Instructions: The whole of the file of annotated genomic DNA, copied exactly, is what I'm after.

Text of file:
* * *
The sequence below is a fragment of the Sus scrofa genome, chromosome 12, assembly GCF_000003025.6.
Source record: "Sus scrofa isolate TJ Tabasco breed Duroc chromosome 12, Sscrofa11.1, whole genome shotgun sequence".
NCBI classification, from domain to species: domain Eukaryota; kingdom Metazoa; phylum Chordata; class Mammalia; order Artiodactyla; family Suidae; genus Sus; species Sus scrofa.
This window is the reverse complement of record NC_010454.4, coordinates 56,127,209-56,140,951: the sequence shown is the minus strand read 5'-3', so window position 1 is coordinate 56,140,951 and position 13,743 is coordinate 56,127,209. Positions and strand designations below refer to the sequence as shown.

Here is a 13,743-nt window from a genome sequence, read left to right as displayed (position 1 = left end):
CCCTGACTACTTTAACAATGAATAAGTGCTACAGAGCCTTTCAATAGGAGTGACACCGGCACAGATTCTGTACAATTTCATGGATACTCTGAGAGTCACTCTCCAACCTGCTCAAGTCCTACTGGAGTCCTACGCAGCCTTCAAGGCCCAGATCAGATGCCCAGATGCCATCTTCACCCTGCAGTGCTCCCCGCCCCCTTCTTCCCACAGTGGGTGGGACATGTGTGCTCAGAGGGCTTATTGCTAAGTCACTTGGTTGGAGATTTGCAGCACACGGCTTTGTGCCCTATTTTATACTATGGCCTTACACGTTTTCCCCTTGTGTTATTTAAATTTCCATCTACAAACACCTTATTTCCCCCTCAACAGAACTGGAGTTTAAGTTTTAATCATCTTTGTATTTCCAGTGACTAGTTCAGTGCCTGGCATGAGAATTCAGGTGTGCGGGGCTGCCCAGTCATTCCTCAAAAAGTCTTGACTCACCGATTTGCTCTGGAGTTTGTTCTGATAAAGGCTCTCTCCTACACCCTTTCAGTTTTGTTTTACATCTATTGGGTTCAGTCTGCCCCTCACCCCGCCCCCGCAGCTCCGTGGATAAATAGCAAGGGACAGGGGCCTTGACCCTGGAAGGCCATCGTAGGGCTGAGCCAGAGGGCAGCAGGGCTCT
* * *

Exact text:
The sequence below is a fragment of the Sus scrofa genome, chromosome 12, assembly GCF_000003025.6.
Source record: "Sus scrofa isolate TJ Tabasco breed Duroc chromosome 12, Sscrofa11.1, whole genome shotgun sequence".
NCBI classification, from domain to species: domain Eukaryota; kingdom Metazoa; phylum Chordata; class Mammalia; order Artiodactyla; family Suidae; genus Sus; species Sus scrofa.
This window is the reverse complement of record NC_010454.4, coordinates 56,127,209-56,140,951: the sequence shown is the minus strand read 5'-3', so window position 1 is coordinate 56,140,951 and position 13,743 is coordinate 56,127,209. Positions and strand designations below refer to the sequence as shown.

Here is a 13,743-nt window from a genome sequence, read left to right as displayed (position 1 = left end):
CCCTGACTACTTTAACAATGAATAAGTGCTACAGAGCCTTTCAATAGGAGTGACACCGGCACAGATTCTGTACAATTTCATGGATACTCTGAGAGTCACTCTCCAACCTGCTCAAGTCCTACTGGAGTCCTACGCAGCCTTCAAGGCCCAGATCAGATGCCCAGATGCCATCTTCACCCTGCAGTGCTCCCCGCCCCCTTCTTCCCACAGTGGGTGGGACATGTGTGCTCAGAGGGCTTATTGCTAAGTCACTTGGTTGGAGATTTGCAGCACACGGCTTTGTGCCCTATTTTATACTATGGCCTTACACGTTTTCCCCTTGTGTTATTTAAATTTCCATCTACAAACACCTTATTTCCCCCTCAACAGAACTGGAGTTTAAGTTTTAATCATCTTTGTATTTCCAGTGACTAGTTCAGTGCCTGGCATGAGAATTCAGGTGTGCGGGGCTGCCCAGTCATTCCTCAAAAAGTCTTGACTCACCGATTTGCTCTGGAGTTTGTTCTGATAAAGGCTCTCTCCTACACCCTTTCAGTTTTGTTTTACATCTATTGGGTTCAGTCTGCCCCTCACCCCGCCCCCGCAGCTCCGTGGATAAATAGCAAGGGACAGGGGCCTTGACCCTGGAAGGCCATCGTAGGGCTGAGCCAGAGGGCAGCAGGGCTCT